One entrepreneur who did receive a cease-and-desist -- from the U.S. Internal Revenue Service -- is Jonathan Weber, founder of Marathon Studios, a startup that develops interactive portals, apps and media properties, and is based in Stroudsburg, Pa.

Marathon maintains a tax-information site. Two years ago, Weber's designer added the IRS logo to a feature banner on the homepage to make the content look more inviting to readers. "Several months later, I got an email from the IRS that was very specific about my having to remove that logo -- which was IRS-copyrighted property -- within seven days, from the website," says Weber. "Then, the next day, I got a follow-up phone call from an IRS lawyer.

"I wasn't even aware the government held copyrights. But then I learned that, although information published by government agencies is public domain, certain pieces of government IP, including logos, identifying marks and slogans, can be subjected to copyright protection, just as they are in private industry." Weber removed the logo.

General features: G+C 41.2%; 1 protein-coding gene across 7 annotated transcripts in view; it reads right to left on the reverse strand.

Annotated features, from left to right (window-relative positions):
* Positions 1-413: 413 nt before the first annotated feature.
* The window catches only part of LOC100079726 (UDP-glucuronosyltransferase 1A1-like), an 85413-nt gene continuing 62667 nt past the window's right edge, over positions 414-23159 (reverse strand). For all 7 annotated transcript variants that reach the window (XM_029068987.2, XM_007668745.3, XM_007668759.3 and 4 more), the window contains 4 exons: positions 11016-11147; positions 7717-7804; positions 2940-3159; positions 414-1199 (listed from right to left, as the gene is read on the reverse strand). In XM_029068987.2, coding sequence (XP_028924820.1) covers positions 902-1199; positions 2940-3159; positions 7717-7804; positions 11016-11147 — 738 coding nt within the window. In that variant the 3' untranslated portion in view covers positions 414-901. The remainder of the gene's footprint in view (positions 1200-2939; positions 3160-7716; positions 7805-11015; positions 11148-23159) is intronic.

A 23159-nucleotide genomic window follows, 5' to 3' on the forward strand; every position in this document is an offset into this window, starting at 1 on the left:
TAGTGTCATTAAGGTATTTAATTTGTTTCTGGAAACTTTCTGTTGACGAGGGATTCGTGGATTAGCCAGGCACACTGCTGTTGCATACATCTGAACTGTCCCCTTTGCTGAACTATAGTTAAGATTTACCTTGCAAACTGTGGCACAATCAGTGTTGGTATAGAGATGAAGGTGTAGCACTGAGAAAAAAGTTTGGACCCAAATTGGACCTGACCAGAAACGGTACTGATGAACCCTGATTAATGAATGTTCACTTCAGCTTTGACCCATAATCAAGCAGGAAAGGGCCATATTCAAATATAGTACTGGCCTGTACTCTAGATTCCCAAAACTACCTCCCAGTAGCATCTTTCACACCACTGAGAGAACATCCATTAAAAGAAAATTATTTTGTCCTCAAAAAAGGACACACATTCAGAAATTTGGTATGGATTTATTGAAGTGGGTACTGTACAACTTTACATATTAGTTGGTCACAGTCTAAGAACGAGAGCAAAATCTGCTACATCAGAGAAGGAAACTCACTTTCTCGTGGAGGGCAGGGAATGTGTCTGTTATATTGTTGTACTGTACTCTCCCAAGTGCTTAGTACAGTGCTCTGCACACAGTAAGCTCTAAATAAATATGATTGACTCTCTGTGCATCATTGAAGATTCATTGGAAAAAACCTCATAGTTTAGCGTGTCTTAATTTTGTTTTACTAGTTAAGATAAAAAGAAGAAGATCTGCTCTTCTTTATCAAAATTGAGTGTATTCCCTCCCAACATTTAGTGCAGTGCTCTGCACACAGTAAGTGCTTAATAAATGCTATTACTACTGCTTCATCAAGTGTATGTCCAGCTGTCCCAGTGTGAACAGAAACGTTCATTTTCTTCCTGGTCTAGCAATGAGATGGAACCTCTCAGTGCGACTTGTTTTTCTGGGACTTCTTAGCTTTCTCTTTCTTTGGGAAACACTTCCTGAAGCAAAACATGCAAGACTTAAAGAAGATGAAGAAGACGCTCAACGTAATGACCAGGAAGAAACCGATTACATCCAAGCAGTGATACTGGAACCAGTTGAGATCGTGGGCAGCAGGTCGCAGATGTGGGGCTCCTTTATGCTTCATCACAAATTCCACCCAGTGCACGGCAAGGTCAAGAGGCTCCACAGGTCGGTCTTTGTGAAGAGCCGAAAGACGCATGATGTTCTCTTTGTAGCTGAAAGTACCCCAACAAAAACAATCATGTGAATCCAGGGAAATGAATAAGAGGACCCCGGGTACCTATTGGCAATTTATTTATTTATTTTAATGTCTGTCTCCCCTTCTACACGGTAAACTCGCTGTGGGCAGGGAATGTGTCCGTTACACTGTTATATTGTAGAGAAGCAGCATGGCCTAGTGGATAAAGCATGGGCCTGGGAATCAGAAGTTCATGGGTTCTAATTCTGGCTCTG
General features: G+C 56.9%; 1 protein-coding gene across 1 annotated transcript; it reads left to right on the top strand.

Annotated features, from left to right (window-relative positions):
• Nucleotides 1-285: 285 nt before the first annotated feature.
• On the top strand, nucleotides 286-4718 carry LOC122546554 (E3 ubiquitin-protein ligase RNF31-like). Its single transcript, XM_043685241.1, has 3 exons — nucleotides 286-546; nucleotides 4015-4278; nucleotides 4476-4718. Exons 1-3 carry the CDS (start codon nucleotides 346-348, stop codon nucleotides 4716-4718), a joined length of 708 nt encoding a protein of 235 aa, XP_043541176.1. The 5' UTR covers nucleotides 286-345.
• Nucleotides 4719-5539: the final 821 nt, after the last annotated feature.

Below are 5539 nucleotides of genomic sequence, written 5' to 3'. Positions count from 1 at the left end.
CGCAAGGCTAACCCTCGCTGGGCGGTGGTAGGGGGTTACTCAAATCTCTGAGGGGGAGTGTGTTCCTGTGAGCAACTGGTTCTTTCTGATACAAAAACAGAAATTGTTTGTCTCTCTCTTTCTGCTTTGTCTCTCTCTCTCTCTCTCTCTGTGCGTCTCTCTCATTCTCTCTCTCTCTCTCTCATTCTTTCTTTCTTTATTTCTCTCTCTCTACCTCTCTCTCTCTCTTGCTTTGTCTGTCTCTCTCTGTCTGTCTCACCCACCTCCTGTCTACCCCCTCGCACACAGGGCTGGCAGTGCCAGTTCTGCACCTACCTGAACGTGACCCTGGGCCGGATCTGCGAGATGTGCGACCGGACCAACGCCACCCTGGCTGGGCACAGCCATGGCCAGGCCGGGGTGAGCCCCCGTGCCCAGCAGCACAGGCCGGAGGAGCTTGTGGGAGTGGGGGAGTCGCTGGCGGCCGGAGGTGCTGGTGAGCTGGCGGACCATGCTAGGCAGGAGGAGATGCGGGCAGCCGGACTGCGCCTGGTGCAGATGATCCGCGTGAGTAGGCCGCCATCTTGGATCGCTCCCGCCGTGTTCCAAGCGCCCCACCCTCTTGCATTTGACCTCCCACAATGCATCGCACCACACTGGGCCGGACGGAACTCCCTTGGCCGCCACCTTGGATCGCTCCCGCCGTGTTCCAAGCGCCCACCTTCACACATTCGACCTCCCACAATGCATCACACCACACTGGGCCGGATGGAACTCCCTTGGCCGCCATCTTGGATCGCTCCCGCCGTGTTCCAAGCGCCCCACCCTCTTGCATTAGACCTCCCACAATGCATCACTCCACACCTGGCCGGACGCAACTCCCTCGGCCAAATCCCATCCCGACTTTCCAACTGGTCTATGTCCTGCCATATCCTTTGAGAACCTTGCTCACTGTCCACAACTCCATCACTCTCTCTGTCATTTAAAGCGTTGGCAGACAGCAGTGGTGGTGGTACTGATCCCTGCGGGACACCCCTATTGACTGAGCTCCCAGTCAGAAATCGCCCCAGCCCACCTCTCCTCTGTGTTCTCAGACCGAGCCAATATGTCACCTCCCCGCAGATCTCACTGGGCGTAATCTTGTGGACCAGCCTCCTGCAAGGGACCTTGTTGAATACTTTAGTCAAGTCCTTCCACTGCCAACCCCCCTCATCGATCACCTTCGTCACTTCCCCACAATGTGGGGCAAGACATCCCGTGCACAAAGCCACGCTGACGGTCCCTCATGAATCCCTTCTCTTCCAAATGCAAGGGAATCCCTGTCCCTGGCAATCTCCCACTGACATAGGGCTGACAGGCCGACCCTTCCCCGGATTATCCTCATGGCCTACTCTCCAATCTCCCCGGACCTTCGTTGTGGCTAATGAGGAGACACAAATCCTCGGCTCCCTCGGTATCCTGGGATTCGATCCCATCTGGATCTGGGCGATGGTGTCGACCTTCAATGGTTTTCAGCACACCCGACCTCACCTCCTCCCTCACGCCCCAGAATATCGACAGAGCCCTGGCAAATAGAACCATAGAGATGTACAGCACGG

"The incident was a warning shot fired past my head," he says, adding those couple of days were seriously stressful. "It woke me up as to how important it is for all entrepreneurs to always check their content for potential IP infringements. This was a really big learning experience for me and my team."

Kevin Grierson, a partner and intellectual property co-chair at Culhane Meadows, in Washington, D.C., says that, even as recently as a decade ago, many IP infringements would have slipped under the radar. "But now, search engines keep companies exposed, alerting attorneys to become aware of even the slightest IP infractions," he says.